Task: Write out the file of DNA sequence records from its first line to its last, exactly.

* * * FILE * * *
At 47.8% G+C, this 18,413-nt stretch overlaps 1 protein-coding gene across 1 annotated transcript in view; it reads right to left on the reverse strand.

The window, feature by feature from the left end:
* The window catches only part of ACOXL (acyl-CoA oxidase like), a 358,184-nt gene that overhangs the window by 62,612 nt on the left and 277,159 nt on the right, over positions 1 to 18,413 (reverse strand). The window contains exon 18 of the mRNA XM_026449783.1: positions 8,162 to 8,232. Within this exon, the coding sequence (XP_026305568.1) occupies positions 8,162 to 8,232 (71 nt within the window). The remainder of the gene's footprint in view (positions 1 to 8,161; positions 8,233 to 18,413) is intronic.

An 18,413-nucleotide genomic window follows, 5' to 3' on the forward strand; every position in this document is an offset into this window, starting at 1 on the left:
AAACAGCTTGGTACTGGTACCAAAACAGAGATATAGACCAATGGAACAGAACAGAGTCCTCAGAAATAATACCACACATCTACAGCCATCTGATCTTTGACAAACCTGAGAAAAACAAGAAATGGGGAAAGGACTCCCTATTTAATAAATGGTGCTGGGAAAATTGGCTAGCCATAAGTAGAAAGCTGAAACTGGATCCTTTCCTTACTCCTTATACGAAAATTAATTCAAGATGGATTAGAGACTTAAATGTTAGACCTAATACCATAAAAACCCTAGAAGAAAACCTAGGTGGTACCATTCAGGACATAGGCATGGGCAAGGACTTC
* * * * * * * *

At 47.8% G+C, this 18,413-nt stretch overlaps 1 protein-coding gene across 1 annotated transcript in view; it reads right to left on the reverse strand.

The window, feature by feature from the left end:
* The window catches only part of ACOXL (acyl-CoA oxidase like), a 358,184-nt gene that overhangs the window by 62,612 nt on the left and 277,159 nt on the right, over positions 1 to 18,413 (reverse strand). The window contains exon 18 of the mRNA XM_026449783.1: positions 8,162 to 8,232. Within this exon, the coding sequence (XP_026305568.1) occupies positions 8,162 to 8,232 (71 nt within the window). The remainder of the gene's footprint in view (positions 1 to 8,161; positions 8,233 to 18,413) is intronic.

An 18,413-nucleotide genomic window follows, 5' to 3' on the forward strand; every position in this document is an offset into this window, starting at 1 on the left:
AAACAGCTTGGTACTGGTACCAAAACAGAGATATAGACCAATGGAACAGAACAGAGTCCTCAGAAATAATACCACACATCTACAGCCATCTGATCTTTGACAAACCTGAGAAAAACAAGAAATGGGGAAAGGACTCCCTATTTAATAAATGGTGCTGGGAAAATTGGCTAGCCATAAGTAGAAAGCTGAAACTGGATCCTTTCCTTACTCCTTATACGAAAATTAATTCAAGATGGATTAGAGACTTAAATGTTAGACCTAATACCATAAAAACCCTAGAAGAAAACCTAGGTGGTACCATTCAGGACATAGGCATGGGCAAGGACTTC